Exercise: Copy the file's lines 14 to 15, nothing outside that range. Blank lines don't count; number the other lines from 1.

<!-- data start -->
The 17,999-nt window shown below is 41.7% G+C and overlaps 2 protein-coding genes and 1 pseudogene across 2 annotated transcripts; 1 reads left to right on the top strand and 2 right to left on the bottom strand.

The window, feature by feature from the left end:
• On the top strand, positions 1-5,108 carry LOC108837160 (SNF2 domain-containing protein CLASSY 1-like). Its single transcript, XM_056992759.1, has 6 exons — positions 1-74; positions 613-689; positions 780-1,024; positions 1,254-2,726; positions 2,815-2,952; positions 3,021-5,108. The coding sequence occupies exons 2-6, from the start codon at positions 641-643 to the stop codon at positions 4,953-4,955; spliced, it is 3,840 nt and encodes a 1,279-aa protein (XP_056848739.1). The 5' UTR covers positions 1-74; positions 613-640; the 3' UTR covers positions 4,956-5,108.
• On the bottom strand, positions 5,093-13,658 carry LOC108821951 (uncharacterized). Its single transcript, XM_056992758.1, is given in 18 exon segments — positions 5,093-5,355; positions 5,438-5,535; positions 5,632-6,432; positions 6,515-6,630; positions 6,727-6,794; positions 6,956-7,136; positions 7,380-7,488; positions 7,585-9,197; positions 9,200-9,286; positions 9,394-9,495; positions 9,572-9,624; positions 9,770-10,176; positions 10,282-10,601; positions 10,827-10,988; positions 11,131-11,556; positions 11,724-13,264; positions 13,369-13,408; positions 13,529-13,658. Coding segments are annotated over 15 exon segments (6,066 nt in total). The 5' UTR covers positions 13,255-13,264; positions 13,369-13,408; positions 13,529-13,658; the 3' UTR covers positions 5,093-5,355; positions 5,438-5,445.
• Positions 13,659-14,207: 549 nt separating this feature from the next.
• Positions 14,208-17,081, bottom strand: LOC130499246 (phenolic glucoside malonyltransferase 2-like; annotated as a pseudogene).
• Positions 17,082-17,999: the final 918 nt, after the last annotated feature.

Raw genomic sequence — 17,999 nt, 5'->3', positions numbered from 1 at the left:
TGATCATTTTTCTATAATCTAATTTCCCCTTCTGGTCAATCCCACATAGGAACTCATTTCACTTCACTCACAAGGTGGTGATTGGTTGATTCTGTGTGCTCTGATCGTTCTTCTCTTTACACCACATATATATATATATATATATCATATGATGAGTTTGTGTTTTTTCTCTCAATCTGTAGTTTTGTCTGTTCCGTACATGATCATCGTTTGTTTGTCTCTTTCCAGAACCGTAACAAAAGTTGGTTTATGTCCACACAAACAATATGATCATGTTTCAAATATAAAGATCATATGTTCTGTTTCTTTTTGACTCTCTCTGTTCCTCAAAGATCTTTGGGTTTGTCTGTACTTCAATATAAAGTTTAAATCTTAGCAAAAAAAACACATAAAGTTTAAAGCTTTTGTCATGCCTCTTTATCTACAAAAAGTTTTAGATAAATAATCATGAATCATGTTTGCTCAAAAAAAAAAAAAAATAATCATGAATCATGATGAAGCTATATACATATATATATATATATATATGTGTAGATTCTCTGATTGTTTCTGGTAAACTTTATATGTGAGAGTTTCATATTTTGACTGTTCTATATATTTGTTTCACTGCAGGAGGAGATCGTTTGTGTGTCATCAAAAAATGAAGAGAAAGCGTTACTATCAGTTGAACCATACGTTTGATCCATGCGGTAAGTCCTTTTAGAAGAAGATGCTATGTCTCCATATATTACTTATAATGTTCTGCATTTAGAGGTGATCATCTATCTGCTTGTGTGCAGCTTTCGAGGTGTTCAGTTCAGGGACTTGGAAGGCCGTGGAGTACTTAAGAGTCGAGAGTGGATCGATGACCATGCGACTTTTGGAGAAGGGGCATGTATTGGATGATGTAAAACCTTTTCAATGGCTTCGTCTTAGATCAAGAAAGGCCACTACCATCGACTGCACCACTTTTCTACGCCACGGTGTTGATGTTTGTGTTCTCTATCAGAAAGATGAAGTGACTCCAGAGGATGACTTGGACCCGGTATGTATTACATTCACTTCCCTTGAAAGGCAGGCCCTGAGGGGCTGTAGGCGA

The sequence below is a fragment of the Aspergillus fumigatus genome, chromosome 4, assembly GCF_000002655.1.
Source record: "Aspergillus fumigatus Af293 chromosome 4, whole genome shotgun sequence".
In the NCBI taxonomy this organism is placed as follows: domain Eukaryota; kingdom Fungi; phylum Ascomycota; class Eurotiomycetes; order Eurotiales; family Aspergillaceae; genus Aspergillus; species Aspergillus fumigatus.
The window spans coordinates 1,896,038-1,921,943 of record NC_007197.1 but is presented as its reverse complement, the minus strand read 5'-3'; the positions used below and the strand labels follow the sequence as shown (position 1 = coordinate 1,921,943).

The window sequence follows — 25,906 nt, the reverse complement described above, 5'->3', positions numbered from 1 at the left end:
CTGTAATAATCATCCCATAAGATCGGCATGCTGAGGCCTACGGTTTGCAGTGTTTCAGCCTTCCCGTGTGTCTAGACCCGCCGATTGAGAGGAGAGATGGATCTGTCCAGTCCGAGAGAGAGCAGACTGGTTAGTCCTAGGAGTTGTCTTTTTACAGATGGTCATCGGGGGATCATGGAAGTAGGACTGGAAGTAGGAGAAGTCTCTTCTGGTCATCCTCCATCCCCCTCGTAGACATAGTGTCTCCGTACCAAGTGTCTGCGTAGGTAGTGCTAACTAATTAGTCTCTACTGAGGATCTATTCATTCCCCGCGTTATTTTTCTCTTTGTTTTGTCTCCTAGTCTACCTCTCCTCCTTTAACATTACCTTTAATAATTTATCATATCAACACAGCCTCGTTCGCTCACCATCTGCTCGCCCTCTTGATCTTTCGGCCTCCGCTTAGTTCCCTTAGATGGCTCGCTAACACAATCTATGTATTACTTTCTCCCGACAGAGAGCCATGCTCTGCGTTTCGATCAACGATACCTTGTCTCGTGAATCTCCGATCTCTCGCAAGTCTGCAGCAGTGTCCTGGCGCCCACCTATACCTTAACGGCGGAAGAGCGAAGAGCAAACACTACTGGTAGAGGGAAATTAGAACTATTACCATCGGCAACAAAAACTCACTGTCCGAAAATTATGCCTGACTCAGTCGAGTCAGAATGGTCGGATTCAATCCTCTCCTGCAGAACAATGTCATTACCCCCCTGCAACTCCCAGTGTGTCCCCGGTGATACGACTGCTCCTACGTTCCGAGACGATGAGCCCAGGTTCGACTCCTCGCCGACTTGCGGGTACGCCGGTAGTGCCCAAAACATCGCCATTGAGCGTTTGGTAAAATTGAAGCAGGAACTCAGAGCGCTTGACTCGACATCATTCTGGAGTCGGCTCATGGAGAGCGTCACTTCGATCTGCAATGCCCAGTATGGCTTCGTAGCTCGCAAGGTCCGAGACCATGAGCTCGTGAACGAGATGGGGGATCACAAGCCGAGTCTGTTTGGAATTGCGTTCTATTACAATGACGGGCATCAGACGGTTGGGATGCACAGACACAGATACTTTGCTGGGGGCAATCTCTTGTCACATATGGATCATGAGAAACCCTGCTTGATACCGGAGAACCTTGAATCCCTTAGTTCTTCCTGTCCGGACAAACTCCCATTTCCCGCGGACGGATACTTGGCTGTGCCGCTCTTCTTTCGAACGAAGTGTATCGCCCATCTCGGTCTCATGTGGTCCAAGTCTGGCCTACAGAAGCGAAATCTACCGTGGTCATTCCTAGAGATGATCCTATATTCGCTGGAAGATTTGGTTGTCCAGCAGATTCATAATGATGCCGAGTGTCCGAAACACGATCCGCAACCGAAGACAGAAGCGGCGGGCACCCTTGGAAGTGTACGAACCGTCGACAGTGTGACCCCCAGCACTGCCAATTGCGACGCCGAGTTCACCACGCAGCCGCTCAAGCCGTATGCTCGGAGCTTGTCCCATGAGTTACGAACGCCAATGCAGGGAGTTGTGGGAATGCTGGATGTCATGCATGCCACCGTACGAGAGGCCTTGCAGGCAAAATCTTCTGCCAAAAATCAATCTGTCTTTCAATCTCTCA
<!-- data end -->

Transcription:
The window sequence follows — 25,906 nt, the reverse complement described above, 5'->3', positions numbered from 1 at the left end:
CTGTAATAATCATCCCATAAGATCGGCATGCTGAGGCCTACGGTTTGCAGTGTTTCAGCCTTCCCGTGTGTCTAGACCCGCCGATTGAGAGGAGAGATGGATCTGTCCAGTCCGAGAGAGAGCAGACTGGTTAGTCCTAGGAGTTGTCTTTTTACAGATGGTCATCGGGGGATCATGGAAGTAGGACTGGAAGTAGGAGAAGTCTCTTCTGGTCATCCTCCATCCCCCTCGTAGACATAGTGTCTCCGTACCAAGTGTCTGCGTAGGTAGTGCTAACTAATTAGTCTCTACTGAGGATCTATTCATTCCCCGCGTTATTTTTCTCTTTGTTTTGTCTCCTAGTCTACCTCTCCTCCTTTAACATTACCTTTAATAATTTATCATATCAACACAGCCTCGTTCGCTCACCATCTGCTCGCCCTCTTGATCTTTCGGCCTCCGCTTAGTTCCCTTAGATGGCTCGCTAACACAATCTATGTATTACTTTCTCCCGACAGAGAGCCATGCTCTGCGTTTCGATCAACGATACCTTGTCTCGTGAATCTCCGATCTCTCGCAAGTCTGCAGCAGTGTCCTGGCGCCCACCTATACCTTAACGGCGGAAGAGCGAAGAGCAAACACTACTGGTAGAGGGAAATTAGAACTATTACCATCGGCAACAAAAACTCACTGTCCGAAAATTATGCCTGACTCAGTCGAGTCAGAATGGTCGGATTCAATCCTCTCCTGCAGAACAATGTCATTACCCCCCTGCAACTCCCAGTGTGTCCCCGGTGATACGACTGCTCCTACGTTCCGAGACGATGAGCCCAGGTTCGACTCCTCGCCGACTTGCGGGTACGCCGGTAGTGCCCAAAACATCGCCATTGAGCGTTTGGTAAAATTGAAGCAGGAACTCAGAGCGCTTGACTCGACATCATTCTGGAGTCGGCTCATGGAGAGCGTCACTTCGATCTGCAATGCCCAGTATGGCTTCGTAGCTCGCAAGGTCCGAGACCATGAGCTCGTGAACGAGATGGGGGATCACAAGCCGAGTCTGTTTGGAATTGCGTTCTATTACAATGACGGGCATCAGACGGTTGGGATGCACAGACACAGATACTTTGCTGGGGGCAATCTCTTGTCACATATGGATCATGAGAAACCCTGCTTGATACCGGAGAACCTTGAATCCCTTAGTTCTTCCTGTCCGGACAAACTCCCATTTCCCGCGGACGGATACTTGGCTGTGCCGCTCTTCTTTCGAACGAAGTGTATCGCCCATCTCGGTCTCATGTGGTCCAAGTCTGGCCTACAGAAGCGAAATCTACCGTGGTCATTCCTAGAGATGATCCTATATTCGCTGGAAGATTTGGTTGTCCAGCAGATTCATAATGATGCCGAGTGTCCGAAACACGATCCGCAACCGAAGACAGAAGCGGCGGGCACCCTTGGAAGTGTACGAACCGTCGACAGTGTGACCCCCAGCACTGCCAATTGCGACGCCGAGTTCACCACGCAGCCGCTCAAGCCGTATGCTCGGAGCTTGTCCCATGAGTTACGAACGCCAATGCAGGGAGTTGTGGGAATGCTGGATGTCATGCATGCCACCGTACGAGAGGCCTTGCAGGCAAAATCTTCTGCCAAAAATCAATCTGTCTTTCAATCTCTCA